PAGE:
Thursday, February 10, 2011

Egyptian Workers Continue Strike As Protesters Hold Parliament For Second Day

Thousands of workers across Egypt have gone on strike in support of efforts to send Hosni Mubarak packing, including many within the Egyptian middle class. Still, some of those striking are calling for improved economic and social conditions - not necessarily calling for Mubarak's removal:
Al Jazeera correspondents in Cairo reported that thousands of doctors, medical students and lawyers, the doctors dressed in white coats and the lawyers in black robes, marched in central Cairo and were hailed by pro-democracy protesters as they entered Tahrir [Liberation] Square.

The artists syndicate and public transport workers, including bus drivers, also joined the strikes, our correspondents reported.

"It's certainly increasing the pressure on the government here," Al Jazeera's Steffanie Dekker, reporting from Cairo, said.

"I think it's worth making the distinction that the strikes going on are more of an economic nature, they are not necessarily jumping on the bandwagon of the protesters in Tahrir Square.

"Many of them are not actually calling for the president to step down, but fighting for better wages, for better working conditions."

Pro-democracy supporters across the country have meanwhile called for a ten-million strong demonstration to take place after this week's Friday prayers.
There are continued reports that the Egyptian security forces are torturing those it has captured. Some reports indicate that the security forces include the military, which has taken hundreds into custody since the protests began more than two weeks ago. The fear of a crackdown remains looming over the protesters, but the protesters are remaining defiant.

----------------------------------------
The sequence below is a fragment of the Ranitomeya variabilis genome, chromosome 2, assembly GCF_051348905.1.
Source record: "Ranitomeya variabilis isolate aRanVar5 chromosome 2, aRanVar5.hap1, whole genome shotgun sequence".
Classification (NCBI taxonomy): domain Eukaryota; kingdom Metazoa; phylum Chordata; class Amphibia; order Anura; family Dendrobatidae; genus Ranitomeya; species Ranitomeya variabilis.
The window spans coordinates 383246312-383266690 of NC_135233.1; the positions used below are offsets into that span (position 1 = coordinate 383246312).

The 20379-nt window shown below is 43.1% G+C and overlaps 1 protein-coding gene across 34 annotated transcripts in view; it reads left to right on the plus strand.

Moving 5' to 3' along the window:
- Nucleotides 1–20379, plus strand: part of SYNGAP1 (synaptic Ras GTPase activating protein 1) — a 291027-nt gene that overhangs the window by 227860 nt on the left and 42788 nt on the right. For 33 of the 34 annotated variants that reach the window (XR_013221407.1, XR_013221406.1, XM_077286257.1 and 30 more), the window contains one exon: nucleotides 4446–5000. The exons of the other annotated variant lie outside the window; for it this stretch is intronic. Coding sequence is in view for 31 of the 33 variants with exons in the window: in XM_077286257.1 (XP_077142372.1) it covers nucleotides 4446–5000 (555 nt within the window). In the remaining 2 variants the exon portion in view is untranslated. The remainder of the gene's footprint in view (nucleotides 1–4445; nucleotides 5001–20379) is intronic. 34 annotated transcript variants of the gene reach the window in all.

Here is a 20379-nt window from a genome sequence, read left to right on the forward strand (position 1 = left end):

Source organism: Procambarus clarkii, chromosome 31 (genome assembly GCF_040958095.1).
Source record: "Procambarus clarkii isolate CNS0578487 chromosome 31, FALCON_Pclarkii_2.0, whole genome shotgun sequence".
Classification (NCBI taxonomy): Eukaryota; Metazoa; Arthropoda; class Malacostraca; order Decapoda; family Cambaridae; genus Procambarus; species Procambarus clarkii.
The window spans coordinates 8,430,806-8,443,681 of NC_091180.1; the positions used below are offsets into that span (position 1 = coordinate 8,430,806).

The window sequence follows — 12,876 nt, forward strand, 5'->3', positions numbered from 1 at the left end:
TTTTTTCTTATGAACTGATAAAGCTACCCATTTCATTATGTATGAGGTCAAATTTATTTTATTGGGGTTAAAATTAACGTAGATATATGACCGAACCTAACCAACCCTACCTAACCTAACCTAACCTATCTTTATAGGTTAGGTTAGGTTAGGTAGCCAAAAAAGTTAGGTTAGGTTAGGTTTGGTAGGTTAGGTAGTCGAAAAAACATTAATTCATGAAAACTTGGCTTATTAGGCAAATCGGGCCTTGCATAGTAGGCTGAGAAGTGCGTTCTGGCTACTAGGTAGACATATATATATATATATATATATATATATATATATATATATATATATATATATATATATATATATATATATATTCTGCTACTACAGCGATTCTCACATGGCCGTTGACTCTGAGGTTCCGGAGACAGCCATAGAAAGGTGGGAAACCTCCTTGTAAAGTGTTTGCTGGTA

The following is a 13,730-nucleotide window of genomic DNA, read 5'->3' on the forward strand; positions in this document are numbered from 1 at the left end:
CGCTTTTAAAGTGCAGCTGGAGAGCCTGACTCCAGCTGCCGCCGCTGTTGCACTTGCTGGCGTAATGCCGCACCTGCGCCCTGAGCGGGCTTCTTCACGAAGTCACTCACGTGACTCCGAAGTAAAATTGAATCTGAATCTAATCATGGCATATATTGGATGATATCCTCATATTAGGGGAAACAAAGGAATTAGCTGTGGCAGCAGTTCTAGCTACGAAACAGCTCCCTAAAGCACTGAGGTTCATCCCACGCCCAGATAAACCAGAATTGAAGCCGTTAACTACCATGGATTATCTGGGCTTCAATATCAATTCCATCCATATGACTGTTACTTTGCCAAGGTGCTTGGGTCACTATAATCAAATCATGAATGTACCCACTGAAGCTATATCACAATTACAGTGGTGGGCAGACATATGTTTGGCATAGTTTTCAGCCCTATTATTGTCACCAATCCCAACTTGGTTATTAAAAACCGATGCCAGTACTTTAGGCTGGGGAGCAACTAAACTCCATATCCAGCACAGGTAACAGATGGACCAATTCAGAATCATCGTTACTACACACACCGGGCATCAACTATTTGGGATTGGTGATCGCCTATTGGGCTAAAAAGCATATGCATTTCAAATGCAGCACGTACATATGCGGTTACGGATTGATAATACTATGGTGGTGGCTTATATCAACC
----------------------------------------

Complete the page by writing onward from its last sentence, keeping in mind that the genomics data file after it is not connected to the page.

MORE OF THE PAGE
Meanwhile, Wael Ghonim, the Google executive who was jailed for 12 days by the Egyptian authorities, "posted a message on his Twitter page today saying that "I promise every Egyptian that I will go back to my normal life & not be involved in any politics once Egyptians fulfill their dreams.""

The headlines are hyping that Mubarak may stand down. The BBC headlines that "Egypt protests: Hosni Mubarak 'may be stepping down'". But the report itself offers up only wishful thinking.
A senior member of Egypt's governing party has told the BBC he "hopes" that President Hosni Mubarak will transfer power to Vice-President Omar Suleiman.

Hossan Badrawi, secretary general of the National Democratic Party (NDP), said Mr Mubarak would "most probably" speak to the nation soon.

It comes on the 17th day of protests against Mr Mubarak's 30-year rule.

The Egyptian military has said it is ready to respond to the "legitimate demands of the people".

In a statement on Egyptian state TV, it said the safety and security of the people was paramount.

The last time Mubarak got before the camera, there were reports he was going to announce his resignation. That didn't happen then either.

"Hopes" that he transfers power is a whole lot different than actually jetting off to a life in exile in Jedda or London or wherever former autocrat/kleptocrats go to spend their days (and ill-gotten gains).

This is far from the first time there were rumors or claims that he was going to depart from Egypt's power scene.

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